The relentless coronavirus pandemic, the nation’s ongoing reckoning with race and identity, and the ever-changing world of technology continue to shape the English language — including slang.

The latest additions to include a series of race- and virus-related terms, such as “Black Code” and “long hauler,” as well as increasingly common expressions like “yeet,” “oof” and “s—tshow,” the online lexicon revealed Wednesday.

“The latest update to our dictionary continues to mirror the world around us,” said John Kelly, the website’s managing editor. “Long COVID, minoritize, 5G, content warning, domestic terrorism — it’s a complicated and challenging society we live in, and language changes to help us grapple with it.” defines “long COVID” as a condition characterized by symptoms or health problems that linger or appear after recovering from the virus. “Long hauler” has a similar use, relating to the long-term effects of an acute illness or infection.

“Minoritize” was updated to define the action of making a person or group subordinate in status to a more dominant group or its members — one of multiple updates showing how the ongoing debate on race has changed the English language. “Black Code,” for instance, is now defined as any code of law that limited the rights of formerly enslaved African-Americans following the Civil War.

The website also updated its entry for “Aunt Jemima,” which is now defined as a disparaging and offensive term used to refer to a Black woman considered by other Black people to be subservient to or to curry favor with white people.

“DEI” — which stands for diversity, equity and inclusion — was also added to describe a conceptual framework promoting the fair treatment and full participation of all people, including those who have historically been underrepresented or subject to discrimination, especially in the workplace.

But the English language sometimes changes “just for fun,” Kelly said.

“Yes, yeet is now in the dictionary, which may prompt some of us to use one other of our new entries: oof!” he said.

The increasingly popular exclamation “yeet” is used to show enthusiasm, approval, triumph, pleasure and joy, according to “Oof,” on the other hand, is an exclamation to sympathize with someone else’s pain or dismay, or to express one’s own.

“Perhaps these lighter slang and pop culture newcomers to our dictionary reflect another important aspect of our time — a cautious optimism and a brighter mood about the future ahead after a trying 2020,” Kelly said in a statement.

Other interesting additions include:

– 5G: fifth-generation: being or relating to communications technology or a mobile device that supports much faster data-transfer speeds with significantly lower latency than previous versions.

– a—hat: a foolish, annoying, or contemptible person; a—hole.

– asynchronous: relating to or being a computer operation that can occur independently, without waiting for another event.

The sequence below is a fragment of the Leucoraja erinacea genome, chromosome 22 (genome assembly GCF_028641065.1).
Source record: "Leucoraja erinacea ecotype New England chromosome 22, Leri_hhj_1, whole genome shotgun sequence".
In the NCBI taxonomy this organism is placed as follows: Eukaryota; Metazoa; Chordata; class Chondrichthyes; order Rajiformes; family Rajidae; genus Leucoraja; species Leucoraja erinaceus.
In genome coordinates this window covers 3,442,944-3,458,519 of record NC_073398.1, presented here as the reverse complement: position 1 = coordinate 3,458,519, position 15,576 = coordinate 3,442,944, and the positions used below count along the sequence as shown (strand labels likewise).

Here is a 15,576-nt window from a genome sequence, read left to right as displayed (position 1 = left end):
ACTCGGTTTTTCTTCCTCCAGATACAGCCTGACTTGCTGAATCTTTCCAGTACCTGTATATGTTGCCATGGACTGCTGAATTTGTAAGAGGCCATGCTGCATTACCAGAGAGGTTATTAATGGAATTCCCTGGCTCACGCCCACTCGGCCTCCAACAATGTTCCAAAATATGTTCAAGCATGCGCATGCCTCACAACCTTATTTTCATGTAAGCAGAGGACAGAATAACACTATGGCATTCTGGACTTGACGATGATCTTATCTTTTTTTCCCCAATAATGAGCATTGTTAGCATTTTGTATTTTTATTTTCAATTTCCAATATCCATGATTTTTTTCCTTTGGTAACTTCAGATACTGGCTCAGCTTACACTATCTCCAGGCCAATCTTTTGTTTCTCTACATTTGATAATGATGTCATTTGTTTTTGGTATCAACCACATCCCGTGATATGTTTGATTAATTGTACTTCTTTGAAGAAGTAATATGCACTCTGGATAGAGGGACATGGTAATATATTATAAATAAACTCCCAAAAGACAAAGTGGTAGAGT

– blamestorm: the process of assigning blame for a negative outcome or situation.

– boondoggle: a wasteful and worthless project undertaken for political, corporate, or personal gain, typically a government project funded by taxpayers.

– cultural appropriation: the adoption, usually without acknowledgment, of cultural identity markers from subcultures or minority communities into mainstream culture by people with a relatively privileged status.

– domestic terrorism: the unlawful use of violence or threats against a country’s civilian population or government by an individual or group based and operating within the same country and without foreign direction, with the goal of furthering political, social, or ideological objectives.

– deplatform: to prohibit (a person or people) from sharing their views in a public forum, especially by banning a user from posting on a social media website or application.

– hypodescent: the classifying or identifying of a biracial or multiracial individual as a member of the lower or lowest socially ranking racial group from which that person has ancestry.

– ingenue: the role of a young, innocent, and appealing character in a play, movie, TV show, etc., typically a female role.

– lemming: a person who follows the will of others, especially in a mass movement, and heads straight into a situation or circumstance that is dangerous, stupid or destructive.

– misper: a missing person.

– one-drop rule: a social classification, codified in law in some states during the 20th century, that identifies biracial or multiracial individuals as Black if they have any known Black African ancestry, even from a Black ancestor many generations removed.

– s—tshow: a person or thing that is a total mess, failure or disaster.

– scrappy: having or showing spirit and determination, especially in spite of obstacles

– snack: a sexy and physically attractive person; hottie.

– synchronous: relating to or being a computer operation that must complete before another event can begin.

– TW: abbreviation; trigger warning. a stated warning that the content of the immediately following text, video, etc., may cause distressing psychological or physiological reactions, especially in people who have previously experienced a related trauma.

– trap house: a place where illicit drugs are bought, sold or used.

– y’all: you (used in direct address usually to two or more people, or to one person who represents a family, organization, etc.).

– youse: you (usually used in addressing two or more people).

– you-uns: you (used in direct address usually to two or more persons).

– zaddy: an attractive man who is also stylish, charming and self-confident.

Story by Nelson Oliveira, New York Daily News